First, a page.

The circumstances of the surrender were not fully disclosed, but it marked a rare instance in which an IS fighter voluntarily gave himself up to Kurdish forces in Iraq. In neighboring Syria, meanwhile, Syrian Kurdish fighters battling the Islamic State told The Associated Press that they are seeing an increase in the number of IS members surrendering following recent territorial losses.
Maj. Gen. Feisal Helkani of the Iraqi Kurdish peshmerga forces identified the individual as Mohammed Jamal Amin.
Helkani said the man is a Palestinian-American who has been fighting with IS in Iraq and surrendered near the town of Sinjar - retaken by Iraqi forces from IS militants late last year.
According to Helkani, Amin was carrying with him a large amount of cash, three cell phones and three forms of identification, including a US driving license. The IS fighter is currently being held by the peshmerga for interrogation, Helkani added.
The man had been "lurking near the peshmerga lines" since late Sunday night, according to Maj. Gen. Helkani.
Helkani said his troops first tried to shoot the man, assuming he was a would-be suicide bomber.
"Then in the morning, he walked across and gave himself up," Helkani said, adding that the man is a Palestinian-American who was fighting with IS in Iraq. The surrender took place on the front lines near the town of Sinjar, which was retaken by Iraqi forces from IS militants late last year.
The discrepancy between the fighter's family name on the license and the one provided by the Kurdish general could not immediately be reconciled. His first name was also spelled differently.
In grainy cell phone footage, also posted on social media shortly after the surrender, the man is seen surrounded by Iraqi Kurdish troops and confirming that he is from the United States and that he is Palestinian. In response to an interrogator's question, he says he was in the city of Mosul, which is under IS control.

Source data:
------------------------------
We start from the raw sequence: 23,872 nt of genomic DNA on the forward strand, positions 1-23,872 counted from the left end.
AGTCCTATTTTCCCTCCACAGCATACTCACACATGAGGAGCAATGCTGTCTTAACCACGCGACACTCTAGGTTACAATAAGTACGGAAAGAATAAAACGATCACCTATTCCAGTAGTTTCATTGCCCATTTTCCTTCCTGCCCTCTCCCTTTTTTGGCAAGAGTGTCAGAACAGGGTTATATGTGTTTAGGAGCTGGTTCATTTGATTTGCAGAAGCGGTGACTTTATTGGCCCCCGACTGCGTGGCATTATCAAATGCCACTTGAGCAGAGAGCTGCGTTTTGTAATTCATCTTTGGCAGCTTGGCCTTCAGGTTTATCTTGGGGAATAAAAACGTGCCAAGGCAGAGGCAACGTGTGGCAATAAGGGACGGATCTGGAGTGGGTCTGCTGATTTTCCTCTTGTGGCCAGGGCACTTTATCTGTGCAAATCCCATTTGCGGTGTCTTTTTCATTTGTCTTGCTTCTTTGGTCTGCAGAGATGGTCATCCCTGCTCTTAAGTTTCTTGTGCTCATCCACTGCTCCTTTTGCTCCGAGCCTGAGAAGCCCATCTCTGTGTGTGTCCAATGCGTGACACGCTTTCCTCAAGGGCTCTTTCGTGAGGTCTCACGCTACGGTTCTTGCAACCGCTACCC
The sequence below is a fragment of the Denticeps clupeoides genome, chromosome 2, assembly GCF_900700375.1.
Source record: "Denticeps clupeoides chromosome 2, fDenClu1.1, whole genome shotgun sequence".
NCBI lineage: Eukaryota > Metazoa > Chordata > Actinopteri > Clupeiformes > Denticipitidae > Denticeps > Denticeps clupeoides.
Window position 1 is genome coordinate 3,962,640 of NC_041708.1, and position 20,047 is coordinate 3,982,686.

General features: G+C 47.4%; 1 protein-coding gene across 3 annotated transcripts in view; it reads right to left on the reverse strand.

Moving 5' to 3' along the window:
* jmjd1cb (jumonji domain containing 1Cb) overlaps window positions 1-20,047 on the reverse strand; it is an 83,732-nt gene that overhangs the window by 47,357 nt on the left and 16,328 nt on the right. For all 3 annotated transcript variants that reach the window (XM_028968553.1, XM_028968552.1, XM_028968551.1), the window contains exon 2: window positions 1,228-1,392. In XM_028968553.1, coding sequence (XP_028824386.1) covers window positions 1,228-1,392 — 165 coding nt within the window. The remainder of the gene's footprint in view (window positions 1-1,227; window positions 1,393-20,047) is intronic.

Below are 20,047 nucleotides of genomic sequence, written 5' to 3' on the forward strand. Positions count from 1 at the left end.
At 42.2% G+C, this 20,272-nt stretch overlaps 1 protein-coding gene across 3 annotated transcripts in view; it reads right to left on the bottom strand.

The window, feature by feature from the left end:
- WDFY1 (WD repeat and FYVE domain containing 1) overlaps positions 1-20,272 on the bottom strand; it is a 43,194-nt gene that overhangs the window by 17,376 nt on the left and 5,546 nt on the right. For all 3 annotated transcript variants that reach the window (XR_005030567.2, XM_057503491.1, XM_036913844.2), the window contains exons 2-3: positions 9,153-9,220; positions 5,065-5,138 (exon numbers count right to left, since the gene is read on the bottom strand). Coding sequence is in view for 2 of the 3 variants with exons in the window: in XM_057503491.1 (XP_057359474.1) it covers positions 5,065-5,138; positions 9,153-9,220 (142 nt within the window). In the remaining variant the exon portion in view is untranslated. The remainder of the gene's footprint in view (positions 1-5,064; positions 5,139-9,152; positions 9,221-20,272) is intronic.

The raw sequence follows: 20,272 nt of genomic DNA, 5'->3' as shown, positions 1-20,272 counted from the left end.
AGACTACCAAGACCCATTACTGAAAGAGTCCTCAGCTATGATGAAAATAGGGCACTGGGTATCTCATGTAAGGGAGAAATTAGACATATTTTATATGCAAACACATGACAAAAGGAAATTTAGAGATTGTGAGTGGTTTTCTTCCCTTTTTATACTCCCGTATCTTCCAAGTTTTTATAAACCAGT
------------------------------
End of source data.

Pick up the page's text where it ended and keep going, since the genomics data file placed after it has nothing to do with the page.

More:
Last week, Brett McGurk, President Barack Obama's envoy to the US-led coalition fighting the Islamic State group, announced that IS had lost more than 3,000 square kilometers (1,158 square miles) of territory in Syria and more than 600 fighters over the past month.
In Iraq, the Islamic State group has claimed responsibility for a series of suicide attacks that have killed more than 170 people over the past few weeks. Iraqi officials also say the group has launched a number of chemical weapons attacks.
Local officials in the town of Taza in Iraq's north say a recent attack injured more than 600 people. The attacks follow a string of advances by Iraqi forces backed by U.S.-led airstrikes, including in the western city of Ramadi, which was declared fully "liberated" by Iraqi and US-led coalition officials last month.
IS still controls large swaths of land in Iraq and Syria and has declared an Islamic "caliphate" on the territory it holds. The extremist group also controls Iraq's second largest city, Mosul, as well as the city of Fallujah, 40 miles (65 kilometers) west of Baghdad.